What do gut bacteria and asthma have to do with each other? Apparently, everything.
New research published in Science Translational Medicine, co-led by Brett Finlay, shows a link between four gut bacteria nicknamed FLVR (pronounced flavour) and asthma in infants. FInlay is a Peter Wall Distinguished Professor in the Michael Smith Laboratories as well as a microbiology and biochemistry professor at UBC.
“What we found was is that there is no difference at one year of age. At one year it’s too late ... but in the three month olds we found four particular microbes that, if they were there, basically you wouldn’t get asthma. If you were lacking these four microbes … you basically [had a] 21.5 times higher chance of getting asthma,” explained Finlay.
The researchers collected fecal samples from 319 infants across Canada involved in the Canadian Healthy Infant Longitudinal Development (CHILD) Study. This is the largest asthma study of this kind and the first to look at three year olds, according to Finlay.
If infants had the microbes present by three-months of age, they were unlikely to develop asthma. If infants were missing these microbes, their chances of developing asthma were much higher. However, in one-year olds, there was no difference in asthma development between those with the FLVR microbes and those without them.
“Who’d have thought gut microbes play a role in lung disease. What’s that about? As a microbiologist, I just love that."
But that isn’t even the best part.
The researchers then took poop from three-month olds, who they knew developed asthma, and transferred it into mice. Mice with the transferred kid poop went on to develop high levels of asthma. When the researches spiked the poop with FLVR, the mice did not develop asthma.
That was a "fun science experiment,” Finlay excitedly explained. “If you put those four microbes in, they don’t get asthma. If you don’t put those four microbes in, they get high levels of asthma."
Finlay explained that this is the first proof that FLVR is involved in asthma.
Asthma is an allergic reaction in the lungs to things like pollen in the environment. The body’s response to these perceived (though not actually) dangerous allergy causing substances created inflammations in the lungs, causing shortness of breathe. Asthma affects about 13 per cent of Canadian children. In 1979 only 2.3 per cent of Canadian kids had asthma. Though not usually life threatening, asthma accounts for 146,000 emergency room visits every year across the country.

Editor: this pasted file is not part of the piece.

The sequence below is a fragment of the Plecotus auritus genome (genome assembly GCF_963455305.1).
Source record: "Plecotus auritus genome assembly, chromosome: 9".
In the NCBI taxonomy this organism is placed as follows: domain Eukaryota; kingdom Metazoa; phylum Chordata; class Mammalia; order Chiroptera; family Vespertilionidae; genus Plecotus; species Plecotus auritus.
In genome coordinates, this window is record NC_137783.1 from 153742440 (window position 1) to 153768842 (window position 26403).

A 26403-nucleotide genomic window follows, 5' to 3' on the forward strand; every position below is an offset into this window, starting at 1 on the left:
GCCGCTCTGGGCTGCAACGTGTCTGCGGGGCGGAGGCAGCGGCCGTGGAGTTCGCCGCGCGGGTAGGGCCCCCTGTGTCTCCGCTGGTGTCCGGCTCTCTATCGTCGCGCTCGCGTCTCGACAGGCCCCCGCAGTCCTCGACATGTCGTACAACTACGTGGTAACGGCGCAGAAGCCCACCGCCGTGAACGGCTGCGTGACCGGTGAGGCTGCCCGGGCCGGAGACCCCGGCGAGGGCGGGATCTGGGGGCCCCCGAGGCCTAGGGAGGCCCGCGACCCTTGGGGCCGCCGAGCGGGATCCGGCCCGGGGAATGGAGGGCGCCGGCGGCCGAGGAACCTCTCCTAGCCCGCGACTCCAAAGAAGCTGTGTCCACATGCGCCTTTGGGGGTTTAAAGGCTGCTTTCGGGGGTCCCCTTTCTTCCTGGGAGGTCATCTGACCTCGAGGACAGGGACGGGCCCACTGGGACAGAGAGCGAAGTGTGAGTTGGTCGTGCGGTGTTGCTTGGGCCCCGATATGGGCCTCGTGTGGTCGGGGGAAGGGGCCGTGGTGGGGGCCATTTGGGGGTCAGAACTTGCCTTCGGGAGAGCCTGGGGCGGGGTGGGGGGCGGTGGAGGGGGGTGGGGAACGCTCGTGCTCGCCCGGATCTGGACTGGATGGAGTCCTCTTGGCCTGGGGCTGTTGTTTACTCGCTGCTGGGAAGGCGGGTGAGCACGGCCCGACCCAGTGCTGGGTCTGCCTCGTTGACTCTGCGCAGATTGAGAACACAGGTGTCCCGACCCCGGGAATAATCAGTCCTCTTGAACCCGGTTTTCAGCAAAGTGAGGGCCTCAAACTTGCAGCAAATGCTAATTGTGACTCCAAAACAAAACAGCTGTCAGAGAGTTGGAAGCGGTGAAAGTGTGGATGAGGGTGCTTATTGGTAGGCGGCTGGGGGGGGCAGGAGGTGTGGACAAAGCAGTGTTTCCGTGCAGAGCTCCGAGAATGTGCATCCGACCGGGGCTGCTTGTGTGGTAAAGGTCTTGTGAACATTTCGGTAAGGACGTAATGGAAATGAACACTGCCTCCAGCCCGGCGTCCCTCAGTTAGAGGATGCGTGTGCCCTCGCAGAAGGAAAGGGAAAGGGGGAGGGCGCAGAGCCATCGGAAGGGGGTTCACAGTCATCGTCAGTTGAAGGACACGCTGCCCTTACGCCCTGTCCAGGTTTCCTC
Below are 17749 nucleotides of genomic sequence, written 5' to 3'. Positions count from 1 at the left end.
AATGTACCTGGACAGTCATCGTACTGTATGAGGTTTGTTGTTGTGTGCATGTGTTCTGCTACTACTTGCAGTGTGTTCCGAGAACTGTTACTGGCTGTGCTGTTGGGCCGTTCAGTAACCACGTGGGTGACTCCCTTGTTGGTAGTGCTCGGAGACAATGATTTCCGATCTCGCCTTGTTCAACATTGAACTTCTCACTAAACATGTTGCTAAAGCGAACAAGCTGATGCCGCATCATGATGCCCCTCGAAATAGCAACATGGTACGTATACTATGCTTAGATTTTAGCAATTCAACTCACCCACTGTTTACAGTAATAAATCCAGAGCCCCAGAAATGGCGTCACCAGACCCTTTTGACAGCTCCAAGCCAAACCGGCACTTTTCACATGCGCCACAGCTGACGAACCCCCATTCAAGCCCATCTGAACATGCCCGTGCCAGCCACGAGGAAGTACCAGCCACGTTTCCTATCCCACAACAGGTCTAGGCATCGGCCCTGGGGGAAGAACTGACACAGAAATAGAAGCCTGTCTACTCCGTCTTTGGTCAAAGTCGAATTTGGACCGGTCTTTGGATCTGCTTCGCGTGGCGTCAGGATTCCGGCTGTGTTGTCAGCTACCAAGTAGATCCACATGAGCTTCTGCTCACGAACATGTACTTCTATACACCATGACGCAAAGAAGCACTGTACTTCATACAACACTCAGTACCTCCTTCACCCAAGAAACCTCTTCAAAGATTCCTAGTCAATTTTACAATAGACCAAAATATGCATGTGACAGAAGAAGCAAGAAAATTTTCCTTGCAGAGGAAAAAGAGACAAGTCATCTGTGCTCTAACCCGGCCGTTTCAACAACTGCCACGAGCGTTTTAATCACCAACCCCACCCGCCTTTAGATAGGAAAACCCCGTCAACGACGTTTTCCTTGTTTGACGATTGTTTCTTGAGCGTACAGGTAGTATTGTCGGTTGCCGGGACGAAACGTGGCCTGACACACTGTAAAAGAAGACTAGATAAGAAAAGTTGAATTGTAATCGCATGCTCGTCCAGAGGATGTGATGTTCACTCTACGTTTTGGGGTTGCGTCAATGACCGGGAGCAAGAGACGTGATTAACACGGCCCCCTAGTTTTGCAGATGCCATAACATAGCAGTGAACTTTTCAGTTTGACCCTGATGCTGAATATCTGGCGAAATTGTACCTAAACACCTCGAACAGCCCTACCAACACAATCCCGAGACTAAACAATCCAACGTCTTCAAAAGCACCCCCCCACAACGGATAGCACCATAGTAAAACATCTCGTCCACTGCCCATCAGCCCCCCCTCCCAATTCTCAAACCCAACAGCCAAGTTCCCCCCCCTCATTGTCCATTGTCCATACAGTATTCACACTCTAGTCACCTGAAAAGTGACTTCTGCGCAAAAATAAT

The research now allows scientists to predict if Canadian kids are likely to develop asthma and, in the future, could be used to prevent it.
“The idea is to develop these four [bacteria] as a potential probiotic,” said Finlay. “[We could] add to at-risk kids, assuming it proves safe … that’s what we’re heading for."
Finlay explained that if infants had to be treated with antibiotics, which puts them at risk of asthma, it may one day be possible to prevent asthma by treating them with a FVLR probiotic. These bacteria could prevent asthma, but it would not be a therapy to pre-existing asthma.
Finlay first started thinking about the role of gut bacteria in the development in asthma when his wife, a pediatrician, mentioned that kids treated with antibiotics had higher rates of asthma.
“This tweeked my interest, it puzzled me.” That was seven years ago. But it will take a few years before the research can be used to prevent asthma.
“Science does take a while. When everyone says, ‘When’s the drug out,’ kind of thing, that’s another few years,” stressed Finlay.
The project was co-lead by Dr. Stuart Turvey. Turvey is a pediatric immunologist, BC Children’s Hospital director of clinical research and senior clinician scientist at the Child & Family Research Institute. Tingle is a professor of Pediatric Immunology at UBC.